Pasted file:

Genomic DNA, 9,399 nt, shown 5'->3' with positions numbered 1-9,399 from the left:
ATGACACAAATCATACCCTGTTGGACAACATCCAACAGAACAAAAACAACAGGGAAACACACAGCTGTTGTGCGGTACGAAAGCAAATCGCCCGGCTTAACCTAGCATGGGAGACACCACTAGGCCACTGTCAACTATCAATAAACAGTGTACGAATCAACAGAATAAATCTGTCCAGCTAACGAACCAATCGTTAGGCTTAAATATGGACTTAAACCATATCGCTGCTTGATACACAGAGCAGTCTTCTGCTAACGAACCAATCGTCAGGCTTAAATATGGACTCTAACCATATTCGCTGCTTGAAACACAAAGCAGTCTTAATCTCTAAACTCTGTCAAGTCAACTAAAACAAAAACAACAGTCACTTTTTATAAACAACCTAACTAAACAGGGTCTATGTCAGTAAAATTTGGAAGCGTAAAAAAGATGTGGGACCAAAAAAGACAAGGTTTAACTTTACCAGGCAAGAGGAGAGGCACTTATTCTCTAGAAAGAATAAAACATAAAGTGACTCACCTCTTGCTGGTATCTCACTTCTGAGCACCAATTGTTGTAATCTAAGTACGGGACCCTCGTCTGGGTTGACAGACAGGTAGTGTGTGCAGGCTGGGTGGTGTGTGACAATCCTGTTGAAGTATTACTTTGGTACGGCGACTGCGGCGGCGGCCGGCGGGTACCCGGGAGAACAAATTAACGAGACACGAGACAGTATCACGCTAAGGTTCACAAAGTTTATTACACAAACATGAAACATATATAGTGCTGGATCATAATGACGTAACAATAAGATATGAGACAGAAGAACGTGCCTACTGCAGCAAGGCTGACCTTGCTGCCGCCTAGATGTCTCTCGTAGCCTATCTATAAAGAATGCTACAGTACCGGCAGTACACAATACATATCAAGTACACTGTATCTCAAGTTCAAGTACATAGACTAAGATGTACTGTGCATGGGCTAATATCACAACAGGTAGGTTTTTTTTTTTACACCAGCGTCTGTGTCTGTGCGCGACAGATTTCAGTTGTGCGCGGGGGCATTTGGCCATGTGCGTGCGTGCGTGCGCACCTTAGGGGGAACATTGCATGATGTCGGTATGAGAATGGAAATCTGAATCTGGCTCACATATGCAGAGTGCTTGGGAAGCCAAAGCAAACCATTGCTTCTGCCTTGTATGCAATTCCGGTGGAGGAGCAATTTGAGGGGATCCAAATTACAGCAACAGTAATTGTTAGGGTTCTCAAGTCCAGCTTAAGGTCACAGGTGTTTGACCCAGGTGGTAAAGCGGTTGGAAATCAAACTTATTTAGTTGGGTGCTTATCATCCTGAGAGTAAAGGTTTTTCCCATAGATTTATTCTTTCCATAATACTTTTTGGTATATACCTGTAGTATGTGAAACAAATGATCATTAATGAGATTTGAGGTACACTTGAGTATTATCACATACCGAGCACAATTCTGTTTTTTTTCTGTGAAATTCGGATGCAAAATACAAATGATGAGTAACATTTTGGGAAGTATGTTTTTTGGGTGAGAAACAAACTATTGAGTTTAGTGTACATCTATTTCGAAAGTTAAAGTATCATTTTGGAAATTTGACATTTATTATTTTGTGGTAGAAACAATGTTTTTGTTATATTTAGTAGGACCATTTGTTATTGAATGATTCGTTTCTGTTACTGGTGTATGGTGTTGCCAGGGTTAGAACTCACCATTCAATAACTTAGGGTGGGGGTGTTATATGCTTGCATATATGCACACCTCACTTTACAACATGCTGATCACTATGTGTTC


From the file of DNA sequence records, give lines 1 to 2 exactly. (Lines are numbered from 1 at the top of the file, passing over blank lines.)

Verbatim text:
Genomic DNA, 9,399 nt, shown 5'->3' with positions numbered 1-9,399 from the left:
ATGACACAAATCATACCCTGTTGGACAACATCCAACAGAACAAAAACAACAGGGAAACACACAGCTGTTGTGCGGTACGAAAGCAAATCGCCCGGCTTAACCTAGCATGGGAGACACCACTAGGCCACTGTCAACTATCAATAAACAGTGTACGAATCAACAGAATAAATCTGTCCAGCTAACGAACCAATCGTTAGGCTTAAATATGGACTTAAACCATATCGCTGCTTGATACACAGAGCAGTCTTCTGCTAACGAACCAATCGTCAGGCTTAAATATGGACTCTAACCATATTCGCTGCTTGAAACACAAAGCAGTCTTAATCTCTAAACTCTGTCAAGTCAACTAAAACAAAAACAACAGTCACTTTTTATAAACAACCTAACTAAACAGGGTCTATGTCAGTAAAATTTGGAAGCGTAAAAAAGATGTGGGACCAAAAAAGACAAGGTTTAACTTTACCAGGCAAGAGGAGAGGCACTTATTCTCTAGAAAGAATAAAACATAAAGTGACTCACCTCTTGCTGGTATCTCACTTCTGAGCACCAATTGTTGTAATCTAAGTACGGGACCCTCGTCTGGGTTGACAGACAGGTAGTGTGTGCAGGCTGGGTGGTGTGTGACAATCCTGTTGAAGTATTACTTTGGTACGGCGACTGCGGCGGCGGCCGGCGGGTACCCGGGAGAACAAATTAACGAGACACGAGACAGTATCACGCTAAGGTTCACAAAGTTTATTACACAAACATGAAACATATATAGTGCTGGATCATAATGACGTAACAATAAGATATGAGACAGAAGAACGTGCCTACTGCAGCAAGGCTGACCTTGCTGCCGCCTAGATGTCTCTCGTAGCCTATCTATAAAGAATGCTACAGTACCGGCAGTACACAATACATATCAAGTACACTGTATCTCAAGTTCAAGTACATAGACTAAGATGTACTGTGCATGGGCTAATATCACAACAGGTAGGTTTTTTTTTTTACACCAGCGTCTGTGTCTGTGCGCGACAGATTTCAGTTGTGCGCGGGGGCATTTGGCCATGTGCGTGCGTGCGTGCGCACCTTAGGGGGAACATTGCATGATGTCGGTATGAGAATGGAAATCTGAATCTGGCTCACATATGCAGAGTGCTTGGGAAGCCAAAGCAAACCATTGCTTCTGCCTTGTATGCAATTCCGGTGGAGGAGCAATTTGAGGGGATCCAAATTACAGCAACAGTAATTGTTAGGGTTCTCAAGTCCAGCTTAAGGTCACAGGTGTTTGACCCAGGTGGTAAAGCGGTTGGAAATCAAACTTATTTAGTTGGGTGCTTATCATCCTGAGAGTAAAGGTTTTTCCCATAGATTTATTCTTTCCATAATACTTTTTGGTATATACCTGTAGTATGTGAAACAAATGATCATTAATGAGATTTGAGGTACACTTGAGTATTATCACATACCGAGCACAATTCTGTTTTTTTTCTGTGAAATTCGGATGCAAAATACAAATGATGAGTAACATTTTGGGAAGTATGTTTTTTGGGTGAGAAACAAACTATTGAGTTTAGTGTACATCTATTTCGAAAGTTAAAGTATCATTTTGGAAATTTGACATTTATTATTTTGTGGTAGAAACAATGTTTTTGTTATATTTAGTAGGACCATTTGTTATTGAATGATTCGTTTCTGTTACTGGTGTATGGTGTTGCCAGGGTTAGAACTCACCATTCAATAACTTAGGGTGGGGGTGTTATATGCTTGCATATATGCACACCTCACTTTACAACATGCTGATCACTATGTGTTC